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A Lionel in Winter
How a boy and his dad celebrated their railroad past... and present

Om Christmas Tree
How do Buddhists celebrate Christmas? Meditatively.

The Ghost of Christmas Past
A stage show leads to the true spirit of the holiday

  Fish Do Not a Feast Make

Tradition begone...until my inner Proust erupts

by Adrienne Martini

An Italian Christmas Eve—at least in my family—is not for the faint of heart.

It's not the sheer, mind-bending volume of laughter that seems to displace all of the air from any given room, nor is it the blinding array of holiday-themed ties and plaid pants worn by the men (the women tend to opt for velvet and pearls) in the room. What is scariest—the thing that will leave only the most intrepid still standing—are the seven fishes.

No one has ever been adequately able to explain this whole Italian Xmas Eve fish thing to me but I suspect it has something to do with the Pope, which is always the safest answer when trying to ponder the improbable things that large Italian Catholic families do, or, at least, large Italian Catholic families only very recently removed from Naples do. Somehow, the Pope always manages to pop his pointy hat into everything—and most of the eating on Christmas Eve takes a brief intermission while we all roll down the hill like engorged ticks to attend midnight Mass, which is then followed by dessert.

The whole meal is pretty pedestrian in terms of seafood options; what is truly unsettling is seeing all of them laid out in front of you. There always seem to be a couple of kinds of shellfish, like crab, shrimp or langostinas, and a couple of kinds of fish-fish, like scrod or smelt. One year there was scungilli—an Italian sea slug that looks about as wonderful as it sounds—on the groaning sideboard. Every year there is baccala, which is salt cod that must soak for weeks on end before it can be made edible and can also be used as attic insulation should a crisis present itself. There is also always a lot of wine.

Let me be the first to say that almost everyone—man, woman and of-age child—on this side of the family can cook. I'm sure every last dish is a journey to gustatory paradise. But, slipper-footed pontiff forgive me, I don't like seafood.

I know I should be thankful for the feast that has been set before me, when so many aren't able to enjoy salt cod and scungilli and barrels of wine. Yet I can't really eat most of it without having to suppress the little critic in the back of my head that makes a yucky face and gagging noises. It's not enough to say that most seafood is simply not to my liking—to be accurate, my body actively rejects it. I suspect it has something to do with my Scots-Irish (and Protestant) mother force-feeding me frozen fish sticks. Probably, though, it has something to do with the Pope.

My hatred for all foods from the water was worse when I was a teenager, which was when my folks moved back to Pittsburgh and it was once again possible to have Christmas Eve with the Italians. I would turn my nose up at anything vaguely fishy, choosing to stick with a bowl full of un-sauced pasta plus some strange nougat candies that taste almost the same as the little boxes they come in, each of which featured a saint in some kind of holiday-themed setting. My grandmother and the older aunts would shake their heads at me, as if my avoidance of the sumptuous spread constituted some kind of venial sin. Which it might, for all I know.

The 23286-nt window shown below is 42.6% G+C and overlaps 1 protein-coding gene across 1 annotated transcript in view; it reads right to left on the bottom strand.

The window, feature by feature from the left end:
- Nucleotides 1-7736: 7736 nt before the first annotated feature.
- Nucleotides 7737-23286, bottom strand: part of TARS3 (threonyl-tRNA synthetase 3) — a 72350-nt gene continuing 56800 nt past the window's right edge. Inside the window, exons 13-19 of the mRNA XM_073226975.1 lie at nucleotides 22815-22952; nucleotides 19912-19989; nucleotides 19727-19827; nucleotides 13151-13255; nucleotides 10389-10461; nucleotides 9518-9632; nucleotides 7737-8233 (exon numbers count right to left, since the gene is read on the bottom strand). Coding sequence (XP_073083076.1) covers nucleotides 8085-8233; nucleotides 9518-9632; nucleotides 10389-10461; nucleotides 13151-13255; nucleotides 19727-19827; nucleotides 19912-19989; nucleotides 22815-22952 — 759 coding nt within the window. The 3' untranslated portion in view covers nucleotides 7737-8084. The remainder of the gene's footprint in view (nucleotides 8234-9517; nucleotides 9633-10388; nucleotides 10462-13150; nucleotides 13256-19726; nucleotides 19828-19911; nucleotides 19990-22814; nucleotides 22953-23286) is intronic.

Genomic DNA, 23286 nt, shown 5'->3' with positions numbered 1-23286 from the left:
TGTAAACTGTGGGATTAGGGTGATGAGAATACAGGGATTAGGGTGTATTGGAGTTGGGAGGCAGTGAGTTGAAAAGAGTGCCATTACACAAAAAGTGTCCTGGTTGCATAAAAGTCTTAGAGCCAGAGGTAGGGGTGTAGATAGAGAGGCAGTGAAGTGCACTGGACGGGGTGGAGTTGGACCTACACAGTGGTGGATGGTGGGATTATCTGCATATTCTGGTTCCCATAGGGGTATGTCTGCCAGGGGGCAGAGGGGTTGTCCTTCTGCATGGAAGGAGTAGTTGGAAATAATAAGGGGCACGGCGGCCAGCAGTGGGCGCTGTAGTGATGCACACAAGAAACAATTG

Like clockwork, one of the well-meaning younger aunts would try to shelter me from the guilt and pour a ladle-full of red sauce onto my nice, dry pasta. And, invariably, this ladle-full of red sauce would have tentacles floating in it, the bottom half of an unfortunate squid. The top half would be in the pot as well, stuffed and tied with thick, black thread, which would pile up on the rim of my father's plate as the evening wore on. Yech. It was always too much for the far-too-sensitive teen I was.

Years, as they do, passed. I went to college, the parents left Pittsburgh, I graduated, and moved to Texas. I was truly shocked to realize the Lone Star State holds few Italians, hence no real Italian food, and the paisan I did find planted their roots in different soil than the Martini/Martino/Mastandrea clan. Hence, no fish, no feast. Try as I might I could never find that strange nougat candy (still can't, in fact) but I'd boil a crab or two—probably the only seafood I can stomach—and drink too much wine on Christmas Eve in honor of the folks. But even that tradition faded, only to be supplanted with spicy Mexican tamales, a few slices of smoky beef brisket and too many margaritas.

And yet, yet, for all of my whining and complaining and loathing of the fish, I've started to miss it. No, that's a lie. I miss the ritual of the fish—of the aunts, of the grandmother, of the tradition of pleading to eat just a bite, of sliding down frozen streets to midnight Mass where I would watch the proceedings just this side of consciousness, of the demented, glorious ties and plaid pants. The fish in the flesh I could live a long life without.

In my secret heart of hearts, which is where I believe Proust may live in all of us, I long to recreate these Christmas Eves—seven fishes and all. It's impossible, though, or at least wildly impractical. Why cook a meal you have no intention of eating? Besides, I can't get half of the ingredients in this part of the country anyway—and I don't think that anyone in town knows enough about these dishes to cater. And, even if they did know how to clean a squid or braise a sea slug, they couldn't also import the ear-splitting volume and the aunts who would make you a plate of dry pasta, simply because it made you feel like you belonged to the family, despite your distaste for a tradition that helps hold them together.

December 14, 2000 * Vol. 10, No. 50
© 2000 Metro Pulse